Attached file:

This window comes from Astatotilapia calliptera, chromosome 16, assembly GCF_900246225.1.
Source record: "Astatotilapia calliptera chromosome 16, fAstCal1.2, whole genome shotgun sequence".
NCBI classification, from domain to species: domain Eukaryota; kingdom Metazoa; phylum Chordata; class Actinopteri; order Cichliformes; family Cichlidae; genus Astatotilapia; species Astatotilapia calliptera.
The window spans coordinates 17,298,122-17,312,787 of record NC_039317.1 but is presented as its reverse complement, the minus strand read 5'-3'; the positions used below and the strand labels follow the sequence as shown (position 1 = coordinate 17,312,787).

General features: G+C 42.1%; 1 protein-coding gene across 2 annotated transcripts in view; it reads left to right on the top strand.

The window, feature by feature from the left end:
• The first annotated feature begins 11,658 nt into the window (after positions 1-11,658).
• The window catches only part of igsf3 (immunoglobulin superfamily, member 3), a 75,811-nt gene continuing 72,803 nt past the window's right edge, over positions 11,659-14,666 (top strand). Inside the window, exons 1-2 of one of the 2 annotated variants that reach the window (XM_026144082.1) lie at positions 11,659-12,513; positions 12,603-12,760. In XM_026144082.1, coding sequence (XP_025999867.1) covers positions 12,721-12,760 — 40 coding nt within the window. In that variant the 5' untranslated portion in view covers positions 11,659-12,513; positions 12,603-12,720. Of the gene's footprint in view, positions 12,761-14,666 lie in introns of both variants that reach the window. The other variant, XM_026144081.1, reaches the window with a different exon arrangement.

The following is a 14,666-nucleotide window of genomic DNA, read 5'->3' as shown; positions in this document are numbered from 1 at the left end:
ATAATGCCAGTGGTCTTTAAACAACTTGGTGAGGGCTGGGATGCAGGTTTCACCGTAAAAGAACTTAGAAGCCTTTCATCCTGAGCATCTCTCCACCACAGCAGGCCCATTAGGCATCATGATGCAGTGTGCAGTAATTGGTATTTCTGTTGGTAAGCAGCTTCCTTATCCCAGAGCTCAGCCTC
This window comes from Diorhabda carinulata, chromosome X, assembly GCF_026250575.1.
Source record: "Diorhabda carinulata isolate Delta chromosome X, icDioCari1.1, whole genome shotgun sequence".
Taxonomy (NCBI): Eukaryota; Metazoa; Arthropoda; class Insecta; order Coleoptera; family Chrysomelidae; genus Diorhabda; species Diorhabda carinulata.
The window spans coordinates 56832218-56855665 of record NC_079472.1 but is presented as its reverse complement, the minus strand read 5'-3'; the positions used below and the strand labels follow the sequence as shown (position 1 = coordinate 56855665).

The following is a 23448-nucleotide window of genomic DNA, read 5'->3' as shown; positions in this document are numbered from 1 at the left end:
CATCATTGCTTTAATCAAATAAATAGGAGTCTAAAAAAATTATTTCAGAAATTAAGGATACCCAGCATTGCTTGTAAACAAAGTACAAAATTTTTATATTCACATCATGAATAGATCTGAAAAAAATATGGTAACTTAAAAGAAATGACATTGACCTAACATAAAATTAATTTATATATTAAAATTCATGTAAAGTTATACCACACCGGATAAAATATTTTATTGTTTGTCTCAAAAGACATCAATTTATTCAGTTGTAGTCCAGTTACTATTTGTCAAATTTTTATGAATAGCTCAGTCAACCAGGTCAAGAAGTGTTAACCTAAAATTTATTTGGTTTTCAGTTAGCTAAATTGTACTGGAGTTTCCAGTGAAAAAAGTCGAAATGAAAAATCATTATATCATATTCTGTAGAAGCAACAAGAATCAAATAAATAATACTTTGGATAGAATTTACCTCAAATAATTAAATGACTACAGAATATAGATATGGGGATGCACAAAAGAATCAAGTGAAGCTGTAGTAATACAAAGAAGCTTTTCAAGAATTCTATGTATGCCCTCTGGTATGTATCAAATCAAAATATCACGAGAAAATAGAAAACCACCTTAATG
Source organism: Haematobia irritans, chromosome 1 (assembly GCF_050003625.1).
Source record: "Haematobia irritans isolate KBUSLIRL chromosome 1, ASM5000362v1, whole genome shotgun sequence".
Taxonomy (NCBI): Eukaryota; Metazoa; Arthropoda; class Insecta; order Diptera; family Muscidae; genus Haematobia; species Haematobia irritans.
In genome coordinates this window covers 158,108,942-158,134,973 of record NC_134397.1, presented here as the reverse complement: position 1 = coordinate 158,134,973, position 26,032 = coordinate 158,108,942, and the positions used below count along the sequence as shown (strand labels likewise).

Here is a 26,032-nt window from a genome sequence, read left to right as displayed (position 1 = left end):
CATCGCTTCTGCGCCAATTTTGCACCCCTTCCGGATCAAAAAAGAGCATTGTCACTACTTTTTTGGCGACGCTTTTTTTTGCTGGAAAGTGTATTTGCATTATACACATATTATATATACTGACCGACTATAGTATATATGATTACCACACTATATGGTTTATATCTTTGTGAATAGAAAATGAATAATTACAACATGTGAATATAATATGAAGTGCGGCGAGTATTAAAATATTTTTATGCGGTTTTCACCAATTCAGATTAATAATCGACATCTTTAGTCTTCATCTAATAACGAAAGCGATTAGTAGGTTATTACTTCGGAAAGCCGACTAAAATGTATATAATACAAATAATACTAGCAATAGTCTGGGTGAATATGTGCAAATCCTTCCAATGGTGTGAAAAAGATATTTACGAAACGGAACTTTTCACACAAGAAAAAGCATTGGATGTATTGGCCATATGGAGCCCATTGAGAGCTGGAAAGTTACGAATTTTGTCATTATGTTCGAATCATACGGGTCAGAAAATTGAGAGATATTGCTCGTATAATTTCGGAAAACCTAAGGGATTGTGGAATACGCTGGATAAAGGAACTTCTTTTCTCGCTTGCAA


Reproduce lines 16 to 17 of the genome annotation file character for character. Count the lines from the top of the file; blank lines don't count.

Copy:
CATCATTGCTTTAATCAAATAAATAGGAGTCTAAAAAAATTATTTCAGAAATTAAGGATACCCAGCATTGCTTGTAAACAAAGTACAAAATTTTTATATTCACATCATGAATAGATCTGAAAAAAATATGGTAACTTAAAAGAAATGACATTGACCTAACATAAAATTAATTTATATATTAAAATTCATGTAAAGTTATACCACACCGGATAAAATATTTTATTGTTTGTCTCAAAAGACATCAATTTATTCAGTTGTAGTCCAGTTACTATTTGTCAAATTTTTATGAATAGCTCAGTCAACCAGGTCAAGAAGTGTTAACCTAAAATTTATTTGGTTTTCAGTTAGCTAAATTGTACTGGAGTTTCCAGTGAAAAAAGTCGAAATGAAAAATCATTATATCATATTCTGTAGAAGCAACAAGAATCAAATAAATAATACTTTGGATAGAATTTACCTCAAATAATTAAATGACTACAGAATATAGATATGGGGATGCACAAAAGAATCAAGTGAAGCTGTAGTAATACAAAGAAGCTTTTCAAGAATTCTATGTATGCCCTCTGGTATGTATCAAATCAAAATATCACGAGAAAATAGAAAACCACCTTAATG
Source organism: Haematobia irritans, chromosome 1 (assembly GCF_050003625.1).